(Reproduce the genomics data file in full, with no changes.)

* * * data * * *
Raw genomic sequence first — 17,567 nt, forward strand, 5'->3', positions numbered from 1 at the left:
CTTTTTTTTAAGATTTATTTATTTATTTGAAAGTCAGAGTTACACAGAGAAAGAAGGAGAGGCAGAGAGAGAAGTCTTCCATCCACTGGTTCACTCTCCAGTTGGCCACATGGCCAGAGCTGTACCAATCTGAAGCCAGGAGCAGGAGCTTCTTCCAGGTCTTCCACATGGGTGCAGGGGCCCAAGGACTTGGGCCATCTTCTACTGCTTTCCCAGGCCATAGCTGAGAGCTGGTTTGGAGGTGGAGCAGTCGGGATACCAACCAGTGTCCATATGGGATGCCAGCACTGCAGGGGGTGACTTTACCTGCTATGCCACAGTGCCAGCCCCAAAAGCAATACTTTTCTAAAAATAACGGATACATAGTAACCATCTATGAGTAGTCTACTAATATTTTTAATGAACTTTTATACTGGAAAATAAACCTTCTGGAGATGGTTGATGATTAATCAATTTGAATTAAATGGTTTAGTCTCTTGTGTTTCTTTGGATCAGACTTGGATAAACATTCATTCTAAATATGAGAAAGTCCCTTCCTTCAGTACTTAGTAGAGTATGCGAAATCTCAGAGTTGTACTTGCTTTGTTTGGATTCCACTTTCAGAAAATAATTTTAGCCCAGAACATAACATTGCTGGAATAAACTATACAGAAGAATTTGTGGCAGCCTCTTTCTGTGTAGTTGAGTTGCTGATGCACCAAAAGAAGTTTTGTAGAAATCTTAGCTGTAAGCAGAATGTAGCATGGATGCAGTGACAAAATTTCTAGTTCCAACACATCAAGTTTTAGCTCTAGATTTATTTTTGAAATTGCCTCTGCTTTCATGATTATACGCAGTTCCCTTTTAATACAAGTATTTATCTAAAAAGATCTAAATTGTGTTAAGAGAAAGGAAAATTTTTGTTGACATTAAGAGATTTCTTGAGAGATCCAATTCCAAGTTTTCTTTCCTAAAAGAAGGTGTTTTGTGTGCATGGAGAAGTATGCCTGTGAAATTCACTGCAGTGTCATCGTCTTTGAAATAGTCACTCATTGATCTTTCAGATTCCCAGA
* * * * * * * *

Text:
Raw genomic sequence first — 17,567 nt, forward strand, 5'->3', positions numbered from 1 at the left:
CTTTTTTTTAAGATTTATTTATTTATTTGAAAGTCAGAGTTACACAGAGAAAGAAGGAGAGGCAGAGAGAGAAGTCTTCCATCCACTGGTTCACTCTCCAGTTGGCCACATGGCCAGAGCTGTACCAATCTGAAGCCAGGAGCAGGAGCTTCTTCCAGGTCTTCCACATGGGTGCAGGGGCCCAAGGACTTGGGCCATCTTCTACTGCTTTCCCAGGCCATAGCTGAGAGCTGGTTTGGAGGTGGAGCAGTCGGGATACCAACCAGTGTCCATATGGGATGCCAGCACTGCAGGGGGTGACTTTACCTGCTATGCCACAGTGCCAGCCCCAAAAGCAATACTTTTCTAAAAATAACGGATACATAGTAACCATCTATGAGTAGTCTACTAATATTTTTAATGAACTTTTATACTGGAAAATAAACCTTCTGGAGATGGTTGATGATTAATCAATTTGAATTAAATGGTTTAGTCTCTTGTGTTTCTTTGGATCAGACTTGGATAAACATTCATTCTAAATATGAGAAAGTCCCTTCCTTCAGTACTTAGTAGAGTATGCGAAATCTCAGAGTTGTACTTGCTTTGTTTGGATTCCACTTTCAGAAAATAATTTTAGCCCAGAACATAACATTGCTGGAATAAACTATACAGAAGAATTTGTGGCAGCCTCTTTCTGTGTAGTTGAGTTGCTGATGCACCAAAAGAAGTTTTGTAGAAATCTTAGCTGTAAGCAGAATGTAGCATGGATGCAGTGACAAAATTTCTAGTTCCAACACATCAAGTTTTAGCTCTAGATTTATTTTTGAAATTGCCTCTGCTTTCATGATTATACGCAGTTCCCTTTTAATACAAGTATTTATCTAAAAAGATCTAAATTGTGTTAAGAGAAAGGAAAATTTTTGTTGACATTAAGAGATTTCTTGAGAGATCCAATTCCAAGTTTTCTTTCCTAAAAGAAGGTGTTTTGTGTGCATGGAGAAGTATGCCTGTGAAATTCACTGCAGTGTCATCGTCTTTGAAATAGTCACTCATTGATCTTTCAGATTCCCAGA